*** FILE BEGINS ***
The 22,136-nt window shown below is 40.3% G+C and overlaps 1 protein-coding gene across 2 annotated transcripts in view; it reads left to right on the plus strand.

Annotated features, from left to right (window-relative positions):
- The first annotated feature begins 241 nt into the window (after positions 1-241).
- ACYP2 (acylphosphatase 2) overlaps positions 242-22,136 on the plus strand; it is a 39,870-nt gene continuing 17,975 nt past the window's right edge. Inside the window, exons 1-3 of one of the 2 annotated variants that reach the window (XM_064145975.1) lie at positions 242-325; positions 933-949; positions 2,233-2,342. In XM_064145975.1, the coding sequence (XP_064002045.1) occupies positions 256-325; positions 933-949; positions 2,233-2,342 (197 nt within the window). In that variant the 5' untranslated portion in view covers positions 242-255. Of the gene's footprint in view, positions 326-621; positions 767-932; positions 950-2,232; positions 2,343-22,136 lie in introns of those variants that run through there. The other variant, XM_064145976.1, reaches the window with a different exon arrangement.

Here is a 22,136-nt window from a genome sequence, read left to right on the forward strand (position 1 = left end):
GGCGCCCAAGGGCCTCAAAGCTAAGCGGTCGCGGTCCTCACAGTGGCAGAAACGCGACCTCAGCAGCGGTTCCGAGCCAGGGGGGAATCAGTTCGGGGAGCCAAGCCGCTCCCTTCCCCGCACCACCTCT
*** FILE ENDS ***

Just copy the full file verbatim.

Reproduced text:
The 22,136-nt window shown below is 40.3% G+C and overlaps 1 protein-coding gene across 2 annotated transcripts in view; it reads left to right on the plus strand.

Annotated features, from left to right (window-relative positions):
- The first annotated feature begins 241 nt into the window (after positions 1-241).
- ACYP2 (acylphosphatase 2) overlaps positions 242-22,136 on the plus strand; it is a 39,870-nt gene continuing 17,975 nt past the window's right edge. Inside the window, exons 1-3 of one of the 2 annotated variants that reach the window (XM_064145975.1) lie at positions 242-325; positions 933-949; positions 2,233-2,342. In XM_064145975.1, the coding sequence (XP_064002045.1) occupies positions 256-325; positions 933-949; positions 2,233-2,342 (197 nt within the window). In that variant the 5' untranslated portion in view covers positions 242-255. Of the gene's footprint in view, positions 326-621; positions 767-932; positions 950-2,232; positions 2,343-22,136 lie in introns of those variants that run through there. The other variant, XM_064145976.1, reaches the window with a different exon arrangement.

Here is a 22,136-nt window from a genome sequence, read left to right on the forward strand (position 1 = left end):
GGCGCCCAAGGGCCTCAAAGCTAAGCGGTCGCGGTCCTCACAGTGGCAGAAACGCGACCTCAGCAGCGGTTCCGAGCCAGGGGGGAATCAGTTCGGGGAGCCAAGCCGCTCCCTTCCCCGCACCACCTCT